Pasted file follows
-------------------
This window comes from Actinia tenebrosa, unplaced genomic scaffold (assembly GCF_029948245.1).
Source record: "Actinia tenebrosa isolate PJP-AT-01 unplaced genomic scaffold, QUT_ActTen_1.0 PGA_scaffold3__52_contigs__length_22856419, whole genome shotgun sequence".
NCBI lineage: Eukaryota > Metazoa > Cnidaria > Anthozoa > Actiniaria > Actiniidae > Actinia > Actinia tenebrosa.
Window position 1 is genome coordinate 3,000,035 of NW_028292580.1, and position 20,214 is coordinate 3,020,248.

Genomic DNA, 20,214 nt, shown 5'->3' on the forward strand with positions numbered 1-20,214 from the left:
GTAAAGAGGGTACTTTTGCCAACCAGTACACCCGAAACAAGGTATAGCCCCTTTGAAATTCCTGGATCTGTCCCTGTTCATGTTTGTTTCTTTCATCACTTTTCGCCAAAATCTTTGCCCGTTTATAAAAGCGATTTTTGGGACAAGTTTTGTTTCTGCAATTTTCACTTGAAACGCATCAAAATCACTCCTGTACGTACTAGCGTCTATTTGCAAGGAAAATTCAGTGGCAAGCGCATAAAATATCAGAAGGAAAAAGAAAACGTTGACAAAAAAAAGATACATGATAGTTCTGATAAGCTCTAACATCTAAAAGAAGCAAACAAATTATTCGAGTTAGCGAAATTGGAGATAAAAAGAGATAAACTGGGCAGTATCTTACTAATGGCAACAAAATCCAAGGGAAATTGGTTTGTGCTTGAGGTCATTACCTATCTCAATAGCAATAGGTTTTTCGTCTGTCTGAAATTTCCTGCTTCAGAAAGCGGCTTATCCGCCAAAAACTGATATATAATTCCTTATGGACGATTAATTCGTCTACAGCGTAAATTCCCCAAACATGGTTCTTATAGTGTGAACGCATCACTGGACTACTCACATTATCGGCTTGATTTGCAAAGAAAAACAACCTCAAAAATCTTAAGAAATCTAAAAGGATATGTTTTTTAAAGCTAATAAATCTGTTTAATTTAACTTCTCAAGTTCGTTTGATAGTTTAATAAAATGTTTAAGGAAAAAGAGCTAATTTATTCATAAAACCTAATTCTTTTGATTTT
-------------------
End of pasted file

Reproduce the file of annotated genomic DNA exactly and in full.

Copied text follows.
This window comes from Actinia tenebrosa, unplaced genomic scaffold (assembly GCF_029948245.1).
Source record: "Actinia tenebrosa isolate PJP-AT-01 unplaced genomic scaffold, QUT_ActTen_1.0 PGA_scaffold3__52_contigs__length_22856419, whole genome shotgun sequence".
NCBI lineage: Eukaryota > Metazoa > Cnidaria > Anthozoa > Actiniaria > Actiniidae > Actinia > Actinia tenebrosa.
Window position 1 is genome coordinate 3,000,035 of NW_028292580.1, and position 20,214 is coordinate 3,020,248.

Genomic DNA, 20,214 nt, shown 5'->3' on the forward strand with positions numbered 1-20,214 from the left:
GTAAAGAGGGTACTTTTGCCAACCAGTACACCCGAAACAAGGTATAGCCCCTTTGAAATTCCTGGATCTGTCCCTGTTCATGTTTGTTTCTTTCATCACTTTTCGCCAAAATCTTTGCCCGTTTATAAAAGCGATTTTTGGGACAAGTTTTGTTTCTGCAATTTTCACTTGAAACGCATCAAAATCACTCCTGTACGTACTAGCGTCTATTTGCAAGGAAAATTCAGTGGCAAGCGCATAAAATATCAGAAGGAAAAAGAAAACGTTGACAAAAAAAAGATACATGATAGTTCTGATAAGCTCTAACATCTAAAAGAAGCAAACAAATTATTCGAGTTAGCGAAATTGGAGATAAAAAGAGATAAACTGGGCAGTATCTTACTAATGGCAACAAAATCCAAGGGAAATTGGTTTGTGCTTGAGGTCATTACCTATCTCAATAGCAATAGGTTTTTCGTCTGTCTGAAATTTCCTGCTTCAGAAAGCGGCTTATCCGCCAAAAACTGATATATAATTCCTTATGGACGATTAATTCGTCTACAGCGTAAATTCCCCAAACATGGTTCTTATAGTGTGAACGCATCACTGGACTACTCACATTATCGGCTTGATTTGCAAAGAAAAACAACCTCAAAAATCTTAAGAAATCTAAAAGGATATGTTTTTTAAAGCTAATAAATCTGTTTAATTTAACTTCTCAAGTTCGTTTGATAGTTTAATAAAATGTTTAAGGAAAAAGAGCTAATTTATTCATAAAACCTAATTCTTTTGATTTT